Economics & Country Risk Blog

US household income maintained forward momentum in 2016




It was a long, hard slog, but in 2016, real (inflation-adjusted) median income for US households finally surpassed its 2007 level after two consecutive years of strong (and statistically significant) growth. With a 3.2% increase adding on to the previous year's 5.2%, US real median household income reached $59,039 in 2016, according to the Commerce Department - enough to edge out not just its pre-recession (2007) level, but also the previous high point of $58,665, which was achieved in 1999. Mean household income, which weights upper-income households relatively more than the median, had already achieved the milestone of passing its pre-recession peak in 2015.

The years 2015 and 2016 have been a turning point for US household incomes, as increasingly robust employment and wage gains, combined with continued modest consumer price inflation, have enhanced the wellbeing of many American households. While the size of the increases in real median income in 2015 and 2016 are remarkable, so was the length of the stagnation that preceded them. Although things have started to improve, it took nine years for real median household income to dig out of the ditch triggered by the Great Recession, during which time many middle-class families were forced into a lower standard of living.

 

 

 

The recession was particularly brutal for lower-income families, and even now, the differential scale of the recovery on households across the income distribution is stark. The recovery has been much slower for those in lower income brackets. While the average income of households in the highest quintile surpassed its 2008 level in 2013, it took two more years for this recovery to filter down to households in the second- and third-lowest quintiles. Meanwhile, the bottom-most quintile still has yet to fully recover all of the lost ground.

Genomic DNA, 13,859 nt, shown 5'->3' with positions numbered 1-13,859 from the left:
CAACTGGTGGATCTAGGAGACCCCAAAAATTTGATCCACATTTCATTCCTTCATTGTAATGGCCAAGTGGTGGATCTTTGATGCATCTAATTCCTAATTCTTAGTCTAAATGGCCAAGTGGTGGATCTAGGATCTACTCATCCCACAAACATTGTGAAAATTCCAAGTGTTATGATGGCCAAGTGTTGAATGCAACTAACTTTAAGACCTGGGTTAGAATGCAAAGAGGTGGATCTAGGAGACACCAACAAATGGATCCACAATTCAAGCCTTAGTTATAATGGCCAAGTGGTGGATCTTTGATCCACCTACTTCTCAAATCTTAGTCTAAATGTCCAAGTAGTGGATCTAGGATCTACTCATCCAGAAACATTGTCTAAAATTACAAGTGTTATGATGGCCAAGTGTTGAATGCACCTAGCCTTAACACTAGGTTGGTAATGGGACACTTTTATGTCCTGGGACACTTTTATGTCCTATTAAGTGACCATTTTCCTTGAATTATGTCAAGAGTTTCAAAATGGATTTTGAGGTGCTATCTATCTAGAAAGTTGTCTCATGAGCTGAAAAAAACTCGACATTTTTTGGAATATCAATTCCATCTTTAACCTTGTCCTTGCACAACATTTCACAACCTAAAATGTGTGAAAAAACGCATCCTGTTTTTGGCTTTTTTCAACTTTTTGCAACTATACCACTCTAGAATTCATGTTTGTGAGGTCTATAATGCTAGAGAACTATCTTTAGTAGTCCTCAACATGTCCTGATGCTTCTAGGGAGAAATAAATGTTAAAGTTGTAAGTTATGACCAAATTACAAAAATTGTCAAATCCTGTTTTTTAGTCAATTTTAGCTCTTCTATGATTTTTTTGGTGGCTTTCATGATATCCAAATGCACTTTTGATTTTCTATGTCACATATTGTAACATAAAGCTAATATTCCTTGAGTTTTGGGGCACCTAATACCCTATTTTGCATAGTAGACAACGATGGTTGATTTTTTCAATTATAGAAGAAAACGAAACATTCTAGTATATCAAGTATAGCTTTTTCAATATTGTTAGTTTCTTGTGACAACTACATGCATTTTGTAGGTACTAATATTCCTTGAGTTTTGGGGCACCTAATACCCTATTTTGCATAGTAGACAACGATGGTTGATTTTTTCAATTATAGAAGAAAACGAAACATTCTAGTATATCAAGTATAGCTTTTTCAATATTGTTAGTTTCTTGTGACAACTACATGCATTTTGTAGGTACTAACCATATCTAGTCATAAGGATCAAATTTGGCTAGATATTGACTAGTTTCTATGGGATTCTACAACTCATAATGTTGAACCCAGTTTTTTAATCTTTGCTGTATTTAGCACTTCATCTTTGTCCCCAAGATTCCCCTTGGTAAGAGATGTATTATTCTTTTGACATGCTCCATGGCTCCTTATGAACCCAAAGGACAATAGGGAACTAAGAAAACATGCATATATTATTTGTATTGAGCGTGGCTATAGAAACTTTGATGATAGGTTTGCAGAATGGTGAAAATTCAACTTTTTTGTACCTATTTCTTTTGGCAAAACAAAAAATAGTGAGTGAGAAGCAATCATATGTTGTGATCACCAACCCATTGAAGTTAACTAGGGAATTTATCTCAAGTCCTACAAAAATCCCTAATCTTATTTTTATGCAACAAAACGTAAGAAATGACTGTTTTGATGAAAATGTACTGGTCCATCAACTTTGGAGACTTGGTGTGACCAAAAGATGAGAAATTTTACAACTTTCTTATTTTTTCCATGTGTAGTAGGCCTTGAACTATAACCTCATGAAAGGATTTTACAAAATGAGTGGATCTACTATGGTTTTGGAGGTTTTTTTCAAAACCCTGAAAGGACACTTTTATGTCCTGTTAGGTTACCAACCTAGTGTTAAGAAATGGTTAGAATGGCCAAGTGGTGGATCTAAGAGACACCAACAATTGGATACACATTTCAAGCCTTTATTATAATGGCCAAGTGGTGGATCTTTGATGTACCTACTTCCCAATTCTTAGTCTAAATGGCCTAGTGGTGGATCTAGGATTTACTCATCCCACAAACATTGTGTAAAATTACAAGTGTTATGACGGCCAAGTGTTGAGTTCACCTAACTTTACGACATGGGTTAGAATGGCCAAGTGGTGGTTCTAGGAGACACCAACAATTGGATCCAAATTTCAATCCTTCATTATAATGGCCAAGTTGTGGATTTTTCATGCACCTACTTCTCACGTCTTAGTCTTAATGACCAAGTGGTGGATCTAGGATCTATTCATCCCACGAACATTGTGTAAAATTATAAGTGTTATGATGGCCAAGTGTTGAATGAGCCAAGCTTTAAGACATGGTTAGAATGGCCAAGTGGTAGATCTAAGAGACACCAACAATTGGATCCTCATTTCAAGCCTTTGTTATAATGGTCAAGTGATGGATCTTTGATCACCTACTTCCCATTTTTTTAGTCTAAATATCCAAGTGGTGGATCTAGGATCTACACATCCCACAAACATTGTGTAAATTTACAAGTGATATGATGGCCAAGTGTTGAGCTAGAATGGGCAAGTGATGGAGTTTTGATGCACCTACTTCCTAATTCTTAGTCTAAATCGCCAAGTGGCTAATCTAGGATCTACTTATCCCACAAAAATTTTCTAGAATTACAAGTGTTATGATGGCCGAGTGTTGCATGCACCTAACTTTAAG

Still, the improvements in real median income have been instrumental in lifting more Americans out of poverty. In 2016, the official poverty rate - the proportion of Americans beneath the poverty line - declined by 0.8 percentage point to 12.7%. Adding on to 2015's 1.3-point decrease, this has brought the poverty rate within 0.2 point of (and not statistically different from) the 12.5% level seen in 2007, the last full year before the recession.

Looking ahead, we expect median household income to make further gains in 2017 and 2018, and the poverty rate to keep sliding down. This will assist in restoring some balance and uniformity to consumer spending patterns.

Chris G. Christopher, Jr. is the Executive Director of US Macro, Global Economics, and Consumer Markets for IHS Markit.
Posted 13 September 2017

About The Author

Executive Director of US Macro, Global Economics, and Consumer Markets

Dr. Chris G. Christopher, Jr. is Executive Director in the US Macro, Global Economics, and Consumer Economics for IHS Markit. He brings over 25 years of experience as an economist, academic, forecaster, and  demographer. Prior to joining IHS, Christopher worked for FedEx Services in the forecasting department and as the Chief Econometrician for OIT. In addition, he worked as a research economist at Regional Economic Models, Inc. (REMI); the New York State Legislative Tax Study Commission; and as an associate professor, administrator, and university lecturer in econometrics, economics, and business. Christopher holds a Bachelor of Arts in economics and political science, Master of Arts in economics, Master of Arts in mathematics, Doctorate of Philosophy in economics from the University at Albany. Dr. Christopher has taught graduate and undergraduate courses at various business schools and economics departments.

Dr. Christopher writes a quarterly column for CSCMP’s Supply Chain Quarterly, has several academic publications, and writes perspective pieces for the mass media. He is a member of the Econometric Society, American Economic Association, and National Association of Business Economists (NABE). Chris is on the board of economic advisors for the New York State Assembly, and a member of the NABE Travel & Transportation Roundtable. In addition, Chris is a NABE Certified Business Economist (CBE), and Consensus Economics 2013 forecast accuracy award winner (US GDP & CPI).